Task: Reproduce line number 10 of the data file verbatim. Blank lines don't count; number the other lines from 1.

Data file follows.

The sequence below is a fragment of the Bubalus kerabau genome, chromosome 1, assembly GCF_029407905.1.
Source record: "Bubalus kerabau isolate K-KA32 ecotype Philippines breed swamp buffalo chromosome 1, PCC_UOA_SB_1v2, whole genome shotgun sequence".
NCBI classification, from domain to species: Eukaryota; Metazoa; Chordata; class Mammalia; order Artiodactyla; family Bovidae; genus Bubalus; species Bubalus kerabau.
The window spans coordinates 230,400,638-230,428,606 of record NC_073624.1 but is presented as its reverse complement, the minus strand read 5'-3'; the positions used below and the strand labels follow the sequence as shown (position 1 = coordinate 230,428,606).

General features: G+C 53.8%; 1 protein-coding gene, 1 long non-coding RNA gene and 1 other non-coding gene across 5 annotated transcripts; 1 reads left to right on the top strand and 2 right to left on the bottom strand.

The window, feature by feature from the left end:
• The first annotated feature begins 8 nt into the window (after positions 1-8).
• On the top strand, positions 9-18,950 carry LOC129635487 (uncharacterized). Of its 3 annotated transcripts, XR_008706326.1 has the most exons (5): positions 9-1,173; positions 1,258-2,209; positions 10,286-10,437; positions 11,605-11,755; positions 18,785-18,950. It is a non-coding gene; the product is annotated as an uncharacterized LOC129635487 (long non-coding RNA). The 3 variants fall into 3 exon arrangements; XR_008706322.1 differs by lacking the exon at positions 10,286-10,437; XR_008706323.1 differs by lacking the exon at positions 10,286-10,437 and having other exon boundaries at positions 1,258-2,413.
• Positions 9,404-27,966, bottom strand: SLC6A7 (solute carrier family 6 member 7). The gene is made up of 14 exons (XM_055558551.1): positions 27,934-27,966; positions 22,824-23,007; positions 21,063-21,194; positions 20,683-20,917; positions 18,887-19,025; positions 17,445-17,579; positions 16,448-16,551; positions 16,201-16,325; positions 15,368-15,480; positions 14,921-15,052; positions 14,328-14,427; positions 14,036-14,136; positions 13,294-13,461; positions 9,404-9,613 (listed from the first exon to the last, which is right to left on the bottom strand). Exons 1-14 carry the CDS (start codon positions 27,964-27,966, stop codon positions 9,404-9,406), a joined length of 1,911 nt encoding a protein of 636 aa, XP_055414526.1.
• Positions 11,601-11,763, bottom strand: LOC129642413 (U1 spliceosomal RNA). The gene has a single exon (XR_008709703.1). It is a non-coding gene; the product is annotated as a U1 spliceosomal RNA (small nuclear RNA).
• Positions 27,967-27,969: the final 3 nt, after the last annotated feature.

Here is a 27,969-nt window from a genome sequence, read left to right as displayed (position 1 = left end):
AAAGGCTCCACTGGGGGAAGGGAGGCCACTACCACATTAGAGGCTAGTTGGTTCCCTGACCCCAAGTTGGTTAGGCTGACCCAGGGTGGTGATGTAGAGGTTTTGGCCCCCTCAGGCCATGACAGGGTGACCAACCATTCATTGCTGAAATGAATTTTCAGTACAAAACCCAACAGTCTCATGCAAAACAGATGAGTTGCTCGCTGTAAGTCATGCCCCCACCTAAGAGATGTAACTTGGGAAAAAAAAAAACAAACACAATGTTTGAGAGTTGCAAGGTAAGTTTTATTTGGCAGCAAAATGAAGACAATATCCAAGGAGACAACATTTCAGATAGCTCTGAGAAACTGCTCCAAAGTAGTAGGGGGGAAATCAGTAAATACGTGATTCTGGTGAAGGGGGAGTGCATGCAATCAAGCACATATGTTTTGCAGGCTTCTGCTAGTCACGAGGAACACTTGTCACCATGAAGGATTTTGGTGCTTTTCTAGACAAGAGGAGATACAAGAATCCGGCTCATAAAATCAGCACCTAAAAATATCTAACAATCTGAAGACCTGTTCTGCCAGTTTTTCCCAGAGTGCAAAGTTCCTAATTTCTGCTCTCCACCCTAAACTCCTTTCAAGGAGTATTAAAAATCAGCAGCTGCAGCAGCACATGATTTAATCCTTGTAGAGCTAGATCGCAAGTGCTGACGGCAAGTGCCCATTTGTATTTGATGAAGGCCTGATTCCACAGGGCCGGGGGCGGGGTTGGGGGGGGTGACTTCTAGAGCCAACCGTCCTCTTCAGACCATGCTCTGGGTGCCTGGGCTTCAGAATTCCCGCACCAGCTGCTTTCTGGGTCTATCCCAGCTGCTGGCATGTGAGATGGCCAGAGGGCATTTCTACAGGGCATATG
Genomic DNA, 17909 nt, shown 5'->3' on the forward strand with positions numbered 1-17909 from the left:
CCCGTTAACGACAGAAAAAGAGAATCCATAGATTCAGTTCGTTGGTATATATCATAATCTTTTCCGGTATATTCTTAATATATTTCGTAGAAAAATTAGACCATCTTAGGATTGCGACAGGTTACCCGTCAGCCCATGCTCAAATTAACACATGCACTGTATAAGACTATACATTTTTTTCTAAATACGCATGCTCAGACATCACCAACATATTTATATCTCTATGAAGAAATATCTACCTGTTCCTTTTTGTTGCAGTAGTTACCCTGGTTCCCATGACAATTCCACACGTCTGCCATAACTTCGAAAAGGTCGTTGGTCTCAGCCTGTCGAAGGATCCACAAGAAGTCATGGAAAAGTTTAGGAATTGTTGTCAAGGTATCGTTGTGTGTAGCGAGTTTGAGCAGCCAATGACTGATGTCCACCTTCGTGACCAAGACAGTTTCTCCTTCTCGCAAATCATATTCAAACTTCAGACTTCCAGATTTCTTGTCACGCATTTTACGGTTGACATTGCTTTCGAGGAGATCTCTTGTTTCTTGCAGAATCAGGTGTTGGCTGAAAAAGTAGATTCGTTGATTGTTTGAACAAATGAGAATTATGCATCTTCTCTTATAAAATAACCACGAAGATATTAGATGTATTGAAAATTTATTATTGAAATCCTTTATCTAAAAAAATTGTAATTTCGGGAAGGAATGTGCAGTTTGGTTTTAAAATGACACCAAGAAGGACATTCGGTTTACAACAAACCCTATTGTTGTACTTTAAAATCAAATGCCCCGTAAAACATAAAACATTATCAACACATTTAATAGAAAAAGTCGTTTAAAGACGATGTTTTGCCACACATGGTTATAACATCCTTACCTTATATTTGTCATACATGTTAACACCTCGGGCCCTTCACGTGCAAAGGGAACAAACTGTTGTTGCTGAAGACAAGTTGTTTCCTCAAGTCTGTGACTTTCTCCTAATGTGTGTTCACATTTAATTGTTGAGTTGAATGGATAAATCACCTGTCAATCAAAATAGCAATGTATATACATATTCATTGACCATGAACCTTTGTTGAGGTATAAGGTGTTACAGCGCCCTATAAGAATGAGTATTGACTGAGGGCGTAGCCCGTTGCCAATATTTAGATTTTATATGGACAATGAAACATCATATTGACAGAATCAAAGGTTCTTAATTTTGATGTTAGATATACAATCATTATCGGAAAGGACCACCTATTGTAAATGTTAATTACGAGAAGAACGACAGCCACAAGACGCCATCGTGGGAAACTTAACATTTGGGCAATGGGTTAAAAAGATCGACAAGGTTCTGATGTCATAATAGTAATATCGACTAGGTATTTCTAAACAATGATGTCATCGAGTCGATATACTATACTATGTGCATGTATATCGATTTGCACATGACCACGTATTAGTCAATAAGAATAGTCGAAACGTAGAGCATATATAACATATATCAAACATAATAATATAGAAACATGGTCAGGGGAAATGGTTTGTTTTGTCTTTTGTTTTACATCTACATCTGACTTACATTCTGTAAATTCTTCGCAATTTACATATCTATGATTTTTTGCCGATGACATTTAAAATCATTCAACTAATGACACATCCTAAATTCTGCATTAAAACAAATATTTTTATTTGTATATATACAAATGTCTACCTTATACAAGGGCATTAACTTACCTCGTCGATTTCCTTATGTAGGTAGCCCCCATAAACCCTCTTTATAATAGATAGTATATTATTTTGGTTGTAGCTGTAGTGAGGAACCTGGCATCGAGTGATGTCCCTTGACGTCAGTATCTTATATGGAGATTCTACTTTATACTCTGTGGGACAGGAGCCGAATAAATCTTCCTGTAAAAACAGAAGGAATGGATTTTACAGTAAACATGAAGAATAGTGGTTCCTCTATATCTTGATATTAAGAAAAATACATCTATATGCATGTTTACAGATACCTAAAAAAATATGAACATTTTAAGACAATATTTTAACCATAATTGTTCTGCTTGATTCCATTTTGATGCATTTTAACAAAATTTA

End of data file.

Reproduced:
• Positions 11,601-11,763, bottom strand: LOC129642413 (U1 spliceosomal RNA). The gene has a single exon (XR_008709703.1). It is a non-coding gene; the product is annotated as a U1 spliceosomal RNA (small nuclear RNA).